Tag Archives: NSA

Surprise! NSA data will soon routinely be used for domestic policing that has nothing to do with terrorism

By Radley Balko – This basically formalizes what was already happening under the radar.

We’ve known for a couple of years now that the Drug Enforcement Administration and the IRS were getting information from the NSA.

Because that information was obtained without a warrant, the agencies were instructed to engage in “parallel construction” when explaining to courts and defense attorneys how the information had been obtained.

If you think parallel construction just sounds like a bureaucratically sterilized way of saying big stinking lie, well, you wouldn’t be alone.

It’s all another sobering reminder that any powers we grant to the federal government for the purpose of national security will inevitably be used just about everywhere else.

And extraordinary powers we grant government in wartime rarely go away once the war is over.

And, of course, the nifty thing for government agencies about a “war on terrorism” is that it’s a war that will never formally end. more> https://goo.gl/eZsFoY

The secret history of America’s cyber war


Dark Territory: The Secret History of Cyber War, Author: Fred Kaplan.

By Fred Kaplan – Richard Clarke interrupted him. You’ve gone to the trouble of setting up this program, he said, and you’re looking for connections to just three organizations?

That’s all we have the authority to do, Chris Inglis [2] replied.

Moreover, if the metadata revealed that an American had called a suspected terrorist’s number, just 22 people in the entire NSA—20 line personnel and two supervisors—could request and examine more data about the phone number. At least one supervisor had to approve the request. And the authority to search the suspect’s records would expire after six months.

The group then asked about the program’s results: How many times had the NSA queried the database, how many times were terrorist plots disrupted as a result?

One of the officials had the numbers at hand. For all of 2012, the NSA queried the database for 288 phone numbers. As a result, it passed on 12 tips to the FBI, which had the legal authority to investigate much more deeply. How many of those tips led to the halting of a plot? The answer was zero. None of the tips had led to anything. more> http://goo.gl/A3s0yx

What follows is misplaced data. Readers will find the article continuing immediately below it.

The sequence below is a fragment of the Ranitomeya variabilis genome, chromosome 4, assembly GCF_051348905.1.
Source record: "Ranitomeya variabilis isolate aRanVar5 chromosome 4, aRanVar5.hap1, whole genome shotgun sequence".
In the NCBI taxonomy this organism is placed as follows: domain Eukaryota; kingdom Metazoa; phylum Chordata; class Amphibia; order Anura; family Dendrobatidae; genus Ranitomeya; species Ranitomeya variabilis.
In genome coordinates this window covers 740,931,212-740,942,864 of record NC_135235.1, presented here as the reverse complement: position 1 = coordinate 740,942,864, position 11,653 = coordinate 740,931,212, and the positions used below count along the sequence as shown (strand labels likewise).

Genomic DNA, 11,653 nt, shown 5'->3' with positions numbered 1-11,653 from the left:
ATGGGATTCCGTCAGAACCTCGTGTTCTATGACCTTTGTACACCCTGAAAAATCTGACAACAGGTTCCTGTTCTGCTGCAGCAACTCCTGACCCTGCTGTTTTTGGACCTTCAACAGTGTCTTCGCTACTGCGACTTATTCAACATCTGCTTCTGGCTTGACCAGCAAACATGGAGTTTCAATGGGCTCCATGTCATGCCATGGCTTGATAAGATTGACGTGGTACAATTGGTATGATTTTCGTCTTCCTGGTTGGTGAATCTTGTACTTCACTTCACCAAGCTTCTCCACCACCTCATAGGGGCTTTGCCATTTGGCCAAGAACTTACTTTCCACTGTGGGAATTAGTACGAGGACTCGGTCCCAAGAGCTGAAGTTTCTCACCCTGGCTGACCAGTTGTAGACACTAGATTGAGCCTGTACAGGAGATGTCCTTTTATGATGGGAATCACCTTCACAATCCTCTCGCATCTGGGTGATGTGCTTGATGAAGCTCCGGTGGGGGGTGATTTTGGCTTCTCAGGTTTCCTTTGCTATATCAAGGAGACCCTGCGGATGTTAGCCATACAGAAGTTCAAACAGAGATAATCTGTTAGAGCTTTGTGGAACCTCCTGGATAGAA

NSA Surveillance Programs Are a Cancer on the Constitution

By Patrick Eddington – June 1971 brought us the Pentagon Papers case, followed two years later with the Watergate hearings into the break in at the Democratic National Committee headquarters.

A generation later, another national security whistleblower—Edward Snowden—revealed in June 2013 a fresh series of government abuses of power in secret.

And now, with some of those abusive powers facing a June 1, 2015 expiration date, Congress faces another moment of truth: Will it act decisively to end unconstitutional executive branch overreach, as it did a generation ago?

… all of these actions make it appear that Congressional leaders are engaged in a process designed to conceal the U.S. intelligence community’s domestic spying transgressions rather than educate the public on them and their implications for our democracy. more> http://tinyurl.com/q49wbrh


How the NSA Made Your Legal Defense Illegal

By Ben O’Neill – In order for a plaintiff to challenge the constitutionality of the NSA’s illegal surveillance programs, the person first had to prove having been subjected to surveillance, in order to show that they have “standing” to bring the case.

But of course, the very nature of the program is that it is kept secret, and all evidence which would prove that the plaintiff lies within the scope of the program is “classified.”

To obtain this evidence, a plaintiff would have to access classified information, which would then lead them to legal dangers of another kind.

Hence, a wonderfully absurd situation has prevailed. more> http://tinyurl.com/mqejxzp


How international relations theory shapes U.S. cybersecurity doctrine

By Henry Farrell – The fundamental logic of the security dilemma is straightforward.

Imagine two neighboring states, each of which wants peace while not being sure of the other’s intentions. Imagine further that one of the states decides to build up its military (perhaps by increasing its army), solely in order to defend itself if the other state turns out to have malign intentions.